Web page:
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Hillbilly Elegy: A Memoir of a Family and…
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Hillbilly Elegy: A Memoir of a Family and Culture in Crisis

by J. D. Vance

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Definitely a political and social must-read of 2017. Not to mention a very engaging, entertaining book. I ended up loving the author's grandmother as much as he did. ( )
  wildrequiem | Feb 22, 2017 |
This audiobook was really wonderful. Read by the author it had a great sense of immediacy. This is another title that liberals should be reading to see another side to this issue. JD Vance has lived through this remarkable life and shares the views of folks with whom we don't really have contact. This book really opened my eyes. Thank you very much for sharing! Thank you also to Harper Collins for sharing the print edition in exchange for my honest review. ( )
  njcur | Feb 21, 2017 |
I was intrigued to read "Hillbilly Elegy" as the Appalachian culture has always been of interest to me. Partly this is due to the appeal of the outsider image of rusticism combined with the outside-the-law image of moonshiners and bootleggers. I don't know if there are any fictional novels or memoirs that cover this that well, but the photography books of Shelby Lee Adams certainly do it justice. Also highly recommended is the 2002 film documentary about Adams called "The True Meaning of Pictures: Shelby Lee Adams' Appalachia" by film directer Jennifer Baichwal.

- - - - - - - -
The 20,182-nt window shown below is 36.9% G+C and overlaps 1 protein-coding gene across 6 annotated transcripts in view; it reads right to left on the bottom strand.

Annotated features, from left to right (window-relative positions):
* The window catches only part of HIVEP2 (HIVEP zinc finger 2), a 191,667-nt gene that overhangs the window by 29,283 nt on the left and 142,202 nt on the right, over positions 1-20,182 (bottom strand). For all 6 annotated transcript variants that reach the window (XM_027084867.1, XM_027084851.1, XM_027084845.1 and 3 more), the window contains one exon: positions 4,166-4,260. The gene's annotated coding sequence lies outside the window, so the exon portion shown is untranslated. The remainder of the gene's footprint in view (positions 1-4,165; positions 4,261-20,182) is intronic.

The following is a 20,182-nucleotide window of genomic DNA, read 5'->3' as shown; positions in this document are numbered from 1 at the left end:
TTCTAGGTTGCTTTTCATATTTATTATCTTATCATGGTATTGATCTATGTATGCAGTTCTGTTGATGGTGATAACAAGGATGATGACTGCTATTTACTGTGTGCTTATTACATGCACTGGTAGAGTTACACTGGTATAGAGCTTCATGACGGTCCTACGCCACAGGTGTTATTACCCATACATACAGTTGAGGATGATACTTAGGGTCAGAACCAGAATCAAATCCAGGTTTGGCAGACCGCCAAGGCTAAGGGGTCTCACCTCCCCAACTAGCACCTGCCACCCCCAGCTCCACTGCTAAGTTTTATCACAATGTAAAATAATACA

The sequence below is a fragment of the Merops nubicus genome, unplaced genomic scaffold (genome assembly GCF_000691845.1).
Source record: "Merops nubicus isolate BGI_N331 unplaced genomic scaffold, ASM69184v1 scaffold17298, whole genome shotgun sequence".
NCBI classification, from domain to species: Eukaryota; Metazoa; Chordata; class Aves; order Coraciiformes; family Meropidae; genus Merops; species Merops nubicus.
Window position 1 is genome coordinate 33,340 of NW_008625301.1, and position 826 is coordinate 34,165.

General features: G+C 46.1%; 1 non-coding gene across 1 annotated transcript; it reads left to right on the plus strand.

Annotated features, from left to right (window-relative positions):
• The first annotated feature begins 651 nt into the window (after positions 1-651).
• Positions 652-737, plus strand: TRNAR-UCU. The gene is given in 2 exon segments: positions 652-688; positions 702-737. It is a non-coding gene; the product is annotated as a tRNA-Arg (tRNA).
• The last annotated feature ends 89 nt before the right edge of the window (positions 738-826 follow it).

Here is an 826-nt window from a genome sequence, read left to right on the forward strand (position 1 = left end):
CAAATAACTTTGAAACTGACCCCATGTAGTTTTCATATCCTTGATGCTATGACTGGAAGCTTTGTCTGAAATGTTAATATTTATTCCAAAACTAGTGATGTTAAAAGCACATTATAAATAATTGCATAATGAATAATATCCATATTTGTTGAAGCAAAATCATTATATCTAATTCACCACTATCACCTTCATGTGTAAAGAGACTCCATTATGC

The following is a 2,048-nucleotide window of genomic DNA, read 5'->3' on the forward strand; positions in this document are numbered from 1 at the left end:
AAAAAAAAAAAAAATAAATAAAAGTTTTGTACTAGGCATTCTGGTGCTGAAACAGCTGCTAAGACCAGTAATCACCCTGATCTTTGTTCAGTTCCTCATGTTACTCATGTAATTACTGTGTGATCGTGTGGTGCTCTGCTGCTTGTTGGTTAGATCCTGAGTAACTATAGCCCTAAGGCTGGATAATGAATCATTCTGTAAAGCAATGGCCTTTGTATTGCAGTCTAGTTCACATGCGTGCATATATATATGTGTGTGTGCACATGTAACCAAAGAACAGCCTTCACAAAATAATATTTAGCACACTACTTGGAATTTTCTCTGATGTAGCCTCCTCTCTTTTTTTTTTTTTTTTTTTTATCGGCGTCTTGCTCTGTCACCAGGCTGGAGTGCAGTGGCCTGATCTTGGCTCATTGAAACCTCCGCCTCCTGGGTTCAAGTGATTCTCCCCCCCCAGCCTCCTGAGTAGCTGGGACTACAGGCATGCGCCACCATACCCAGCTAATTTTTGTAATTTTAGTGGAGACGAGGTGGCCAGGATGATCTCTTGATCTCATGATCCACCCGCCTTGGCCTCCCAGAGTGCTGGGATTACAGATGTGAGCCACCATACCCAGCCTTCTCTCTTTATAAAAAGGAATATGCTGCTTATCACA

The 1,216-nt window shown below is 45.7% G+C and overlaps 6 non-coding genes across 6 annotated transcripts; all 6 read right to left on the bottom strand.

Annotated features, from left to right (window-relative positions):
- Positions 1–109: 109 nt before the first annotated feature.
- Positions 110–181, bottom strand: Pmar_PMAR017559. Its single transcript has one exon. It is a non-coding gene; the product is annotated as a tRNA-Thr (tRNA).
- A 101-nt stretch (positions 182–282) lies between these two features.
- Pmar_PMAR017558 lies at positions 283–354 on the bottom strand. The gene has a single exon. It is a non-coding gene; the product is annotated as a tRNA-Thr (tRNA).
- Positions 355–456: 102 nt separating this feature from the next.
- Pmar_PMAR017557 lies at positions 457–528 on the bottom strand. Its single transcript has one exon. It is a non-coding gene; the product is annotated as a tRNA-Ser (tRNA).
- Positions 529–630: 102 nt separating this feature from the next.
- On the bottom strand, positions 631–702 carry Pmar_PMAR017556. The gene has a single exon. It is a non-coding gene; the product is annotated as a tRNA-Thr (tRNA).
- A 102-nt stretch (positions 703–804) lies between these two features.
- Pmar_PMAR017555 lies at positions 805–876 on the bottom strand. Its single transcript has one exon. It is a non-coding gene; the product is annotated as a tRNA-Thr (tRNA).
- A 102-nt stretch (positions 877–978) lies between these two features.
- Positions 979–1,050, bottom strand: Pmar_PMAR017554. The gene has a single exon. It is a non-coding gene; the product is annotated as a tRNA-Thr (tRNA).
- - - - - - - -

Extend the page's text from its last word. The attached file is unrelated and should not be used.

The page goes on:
"Hillbilly Elegy" isn't so much a portrait of the Appalachian culture as it is a memoir of an escape from it. Author J.D. Vance's grandparents Mamaw and Papaw Blanton left their Jackson, Kentucky home behind and moved north to Middletown, Ohio. Most of the book actually takes place in Middletown so it more a portrait of the Rust Belt. Middletown is the former mill town of steel maker Armco. Certainly the family roots are in the hillbilly culture and the memoir is very engrossing in parts, but it wasn't the "elegy" that I had expected. ( )
  alanteder | Feb 20, 2017 |
As a New Englander who married into an Appalachian family, I loved that the author went back in time to explain the history of this special American culture. I understand many of my in-law family stories better now. Vance's description of rising beyond the expectations of one's childhood brought tears to my eyes. "Upward mobility" has its cost and its emotional disorientation. In that sense, this is a universal story. ( )
  AnneMichaud | Feb 16, 2017 |
This was a fascinating memoir of growing up a hillbilly and becoming a Yale Law School graduate. I guess to sum this book up, I would draw on the author's own statement that the white working class has lost optimism. This is Vance's story about the optimism nurtured within him by his beloved grandmother, Mamaw. Fascinating story accompanied by the author's and others' policy lessons regarding key issues needing to be addressed to bring about change. I think this book is timely and relevant to our recent election results. Gotta love Mamaw! ( )